Apple, the iPhone and the case of the missing headphone jack

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To say that there has been a great hue and cry about Apple removing the headphone jack from its newest iPhones would be like saying k.d. lang can carry a tune.

The gnashing of teeth could be heard across Twitter, Facebook and reddit. The general consensus seems to be that Apple was arrogant, stupid, elitist and greedy to get rid of a port that has been a staple in audio equipment for a century.

In the headphone jack's stead, for those who don't know, Apple has opted for going wireless or, in a pinch, using the Lightning port has been employed mostly for charging iDevices.

I say mostly, because there already are headphones that use the port. And the microphone I use to record the audio version of this podcast is a digital one that jacks into the Lightning port as well.

When the new iPhones come out later this week they will include a Lightning to 3.5 mm jack (the standard headphone jack) conversion dongle. And, listeners will also be able to pump their tunes through bog standard Bluetooth speakers or headphones. There are dozens of varieties of those.

Apple will soon release its new wireless AirPods that make use of standard Bluetooth plus some Apple software tossed into the mix. That will provide stereo sound with no wires between the earbuds at all. The AirPods will work with other audio gear that support Bluetooth.

It's also worth noting that according to the NPD group, in June wireless headphone sales outstripped wired sales by four per cent. That is, of course, before Apple's jackless phones are even out. 

But, despite all that, it is true that Apple is opting for a proprietary port and a proprietary wireless standard. I completely understand the general outrage about the elitist walled garden Apple is creating.

But this isn't the first time Apple has replaced or moved on from input methods, ports and media types.

It has abandoned the serial and parallel ports (for USB), has dropped Ethernet on laptops, ignored Flash support in iOS, has gotten rid of the floppy drive on the first iMac and has introduced a smartphone minus a physical keyboard. That was when RIM and every other smartphone maker had physical keyboards. Now even RIM is abandoning them.

And, deep inside the iPhone there is a ton of propriety hardware and software nobody complains about. Apple has designed some of the best propriety chips in the world. The A series silicon (currently the A10 Fusion) and the software that is bound to it, have given the iPhone its speed, capacity and battery life. Apple's secure enclave protects and encrypts our biometrics and identity. Its propriety digital image software gives the iPhone the ability to produce great pictures from tiny lenses and sensors.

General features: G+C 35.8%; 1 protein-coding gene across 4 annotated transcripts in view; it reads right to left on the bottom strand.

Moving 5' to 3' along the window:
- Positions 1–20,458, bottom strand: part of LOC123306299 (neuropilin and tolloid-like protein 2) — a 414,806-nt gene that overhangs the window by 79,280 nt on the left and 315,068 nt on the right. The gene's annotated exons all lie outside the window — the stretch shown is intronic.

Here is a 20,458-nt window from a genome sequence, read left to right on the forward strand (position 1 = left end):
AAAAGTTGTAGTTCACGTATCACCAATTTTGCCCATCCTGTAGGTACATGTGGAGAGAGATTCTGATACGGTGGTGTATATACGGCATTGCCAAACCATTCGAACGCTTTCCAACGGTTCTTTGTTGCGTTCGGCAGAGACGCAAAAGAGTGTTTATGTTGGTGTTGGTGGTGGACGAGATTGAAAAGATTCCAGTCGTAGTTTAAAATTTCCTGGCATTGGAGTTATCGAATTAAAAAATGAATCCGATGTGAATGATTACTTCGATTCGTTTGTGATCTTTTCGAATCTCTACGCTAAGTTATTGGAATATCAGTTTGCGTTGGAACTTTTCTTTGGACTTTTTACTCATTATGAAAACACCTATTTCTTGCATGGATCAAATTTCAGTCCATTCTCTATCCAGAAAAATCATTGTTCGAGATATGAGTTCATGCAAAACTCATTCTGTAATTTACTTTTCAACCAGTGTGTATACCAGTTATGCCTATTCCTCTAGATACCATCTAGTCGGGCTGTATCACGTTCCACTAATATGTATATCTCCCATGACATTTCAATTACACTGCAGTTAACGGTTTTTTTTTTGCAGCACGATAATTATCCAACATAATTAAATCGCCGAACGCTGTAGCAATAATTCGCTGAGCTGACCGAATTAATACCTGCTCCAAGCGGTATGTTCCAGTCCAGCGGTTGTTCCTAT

No one is moaning that their pictures look great, their biometrics are safe and their apps pop up quickly. That's mostly because all the innovations and designs that have set aside industry standards are tiny and beneath the glass of the screen.

So, if you're going to moan about or not use an Apple device because it has replaced aging, inefficient hardware and software you're a little late.

There is no doubt in my mind that in under a decade we'll be living in a wireless audio world. The idea that we had copper cables running from our phones to our ears will be seen as laughable as rabbit ears are now.

And, yes, Apple could wait until Bluetooth gets up to speed. But, honestly, we've all already been waiting for years. Like Linux, every year is supposed to be "The Year Bluetooth Didn't Suck." Right now, Bluetooth does suck. It hates passing through water the way a cat does. 

Unfortunately our heads are just ripe melons with some synapses inside. So passing a Bluetooth signal from one earbud to another is like expecting a Smart Car to ford the Mississippi. And Bluetooth pairing, sound quality and robust connectivity are, well, not all one could hope for.

So Apple gave up waiting. And with good reason. Right now the digital signals to AirPods just delivers stereo sound and Siri commands. But, that's just the opening gambit.

Already, even with the limitations of Bluetooth, we've seen companies like Starkey and Resound create hearing aids that can be tuned from a smartphone that can also route calls and music to them. 

And both Motorola and Bragi has offered totally wireless earpods with different degrees of success.

It's easy to imagine Apple AirPods that will be able to send custom hearing profiles to the in-ear devices based on the wearers location, provide custom noise cancellation and other next generation features made possible by a reliable, high fidelity signal.

As I've written about before, I think the next leap in user interface will be hearables. It doesn't take much imagination to shrink the AirPods, improve Siri, add extra sensors (including blood pressure, heart rate and glucose levels) to in-ear devices connected wirelessly to smartphones.

This is clearly where Apple is headed. They don't get there by waiting around for a shitty standard to improve, nor by running white wires to their headphones.

Think about the dual cameras Apple also introduced. You could just say, "Big deal, a 2x zoom and fuzzy backgrounds." But, again, you have to imagine the future. Most of the photography that takes place in smartphones happens in software, not hardware. Two lens means in the near future Apple can do other magic tricks with the lens. Simulating narrow depth-of-field is just the opening parlour trick, not the end game.

As Marshall McLuhan said, "You can't drive into the future looking in the rear view mirror." Nor, I would add, can you drive there on automatic without losing the stick shift.


Wayne MacPhail has been a print and online journalist for 25 years, and is a long-time writer for on technology and the Internet.

Photo: flickr/Paul Hudson

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